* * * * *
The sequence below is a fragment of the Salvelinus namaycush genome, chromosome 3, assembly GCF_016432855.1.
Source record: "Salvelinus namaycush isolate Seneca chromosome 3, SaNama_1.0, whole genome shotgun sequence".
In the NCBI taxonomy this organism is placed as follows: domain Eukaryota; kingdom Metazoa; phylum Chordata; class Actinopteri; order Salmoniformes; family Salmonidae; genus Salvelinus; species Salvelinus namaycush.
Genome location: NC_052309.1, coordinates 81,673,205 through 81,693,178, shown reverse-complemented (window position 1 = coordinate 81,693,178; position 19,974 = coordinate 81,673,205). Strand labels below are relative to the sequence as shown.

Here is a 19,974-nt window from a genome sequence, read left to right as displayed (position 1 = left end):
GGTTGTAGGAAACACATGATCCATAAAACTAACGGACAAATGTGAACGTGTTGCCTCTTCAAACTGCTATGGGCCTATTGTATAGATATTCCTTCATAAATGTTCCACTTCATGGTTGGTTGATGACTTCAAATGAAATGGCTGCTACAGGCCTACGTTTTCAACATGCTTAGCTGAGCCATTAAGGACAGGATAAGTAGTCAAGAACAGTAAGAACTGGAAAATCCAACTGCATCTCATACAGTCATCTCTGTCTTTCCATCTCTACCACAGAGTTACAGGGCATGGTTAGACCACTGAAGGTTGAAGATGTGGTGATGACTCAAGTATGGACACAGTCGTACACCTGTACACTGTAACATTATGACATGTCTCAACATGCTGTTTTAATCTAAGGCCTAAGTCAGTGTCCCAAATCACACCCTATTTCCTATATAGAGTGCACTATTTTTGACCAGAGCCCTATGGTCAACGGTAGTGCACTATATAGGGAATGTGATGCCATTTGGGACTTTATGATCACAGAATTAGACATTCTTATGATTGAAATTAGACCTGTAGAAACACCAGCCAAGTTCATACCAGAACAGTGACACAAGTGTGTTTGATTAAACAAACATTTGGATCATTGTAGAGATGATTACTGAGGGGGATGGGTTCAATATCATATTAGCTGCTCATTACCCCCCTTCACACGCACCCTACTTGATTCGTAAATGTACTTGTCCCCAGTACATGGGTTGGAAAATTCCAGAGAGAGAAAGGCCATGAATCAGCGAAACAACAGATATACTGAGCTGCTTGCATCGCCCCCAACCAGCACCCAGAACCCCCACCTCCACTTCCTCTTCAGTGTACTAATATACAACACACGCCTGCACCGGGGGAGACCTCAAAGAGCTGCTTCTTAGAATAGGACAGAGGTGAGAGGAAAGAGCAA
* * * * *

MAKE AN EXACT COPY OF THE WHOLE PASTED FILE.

The sequence below is a fragment of the Salvelinus namaycush genome, chromosome 3, assembly GCF_016432855.1.
Source record: "Salvelinus namaycush isolate Seneca chromosome 3, SaNama_1.0, whole genome shotgun sequence".
In the NCBI taxonomy this organism is placed as follows: domain Eukaryota; kingdom Metazoa; phylum Chordata; class Actinopteri; order Salmoniformes; family Salmonidae; genus Salvelinus; species Salvelinus namaycush.
Genome location: NC_052309.1, coordinates 81,673,205 through 81,693,178, shown reverse-complemented (window position 1 = coordinate 81,693,178; position 19,974 = coordinate 81,673,205). Strand labels below are relative to the sequence as shown.

Here is a 19,974-nt window from a genome sequence, read left to right as displayed (position 1 = left end):
GGTTGTAGGAAACACATGATCCATAAAACTAACGGACAAATGTGAACGTGTTGCCTCTTCAAACTGCTATGGGCCTATTGTATAGATATTCCTTCATAAATGTTCCACTTCATGGTTGGTTGATGACTTCAAATGAAATGGCTGCTACAGGCCTACGTTTTCAACATGCTTAGCTGAGCCATTAAGGACAGGATAAGTAGTCAAGAACAGTAAGAACTGGAAAATCCAACTGCATCTCATACAGTCATCTCTGTCTTTCCATCTCTACCACAGAGTTACAGGGCATGGTTAGACCACTGAAGGTTGAAGATGTGGTGATGACTCAAGTATGGACACAGTCGTACACCTGTACACTGTAACATTATGACATGTCTCAACATGCTGTTTTAATCTAAGGCCTAAGTCAGTGTCCCAAATCACACCCTATTTCCTATATAGAGTGCACTATTTTTGACCAGAGCCCTATGGTCAACGGTAGTGCACTATATAGGGAATGTGATGCCATTTGGGACTTTATGATCACAGAATTAGACATTCTTATGATTGAAATTAGACCTGTAGAAACACCAGCCAAGTTCATACCAGAACAGTGACACAAGTGTGTTTGATTAAACAAACATTTGGATCATTGTAGAGATGATTACTGAGGGGGATGGGTTCAATATCATATTAGCTGCTCATTACCCCCCTTCACACGCACCCTACTTGATTCGTAAATGTACTTGTCCCCAGTACATGGGTTGGAAAATTCCAGAGAGAGAAAGGCCATGAATCAGCGAAACAACAGATATACTGAGCTGCTTGCATCGCCCCCAACCAGCACCCAGAACCCCCACCTCCACTTCCTCTTCAGTGTACTAATATACAACACACGCCTGCACCGGGGGAGACCTCAAAGAGCTGCTTCTTAGAATAGGACAGAGGTGAGAGGAAAGAGCAA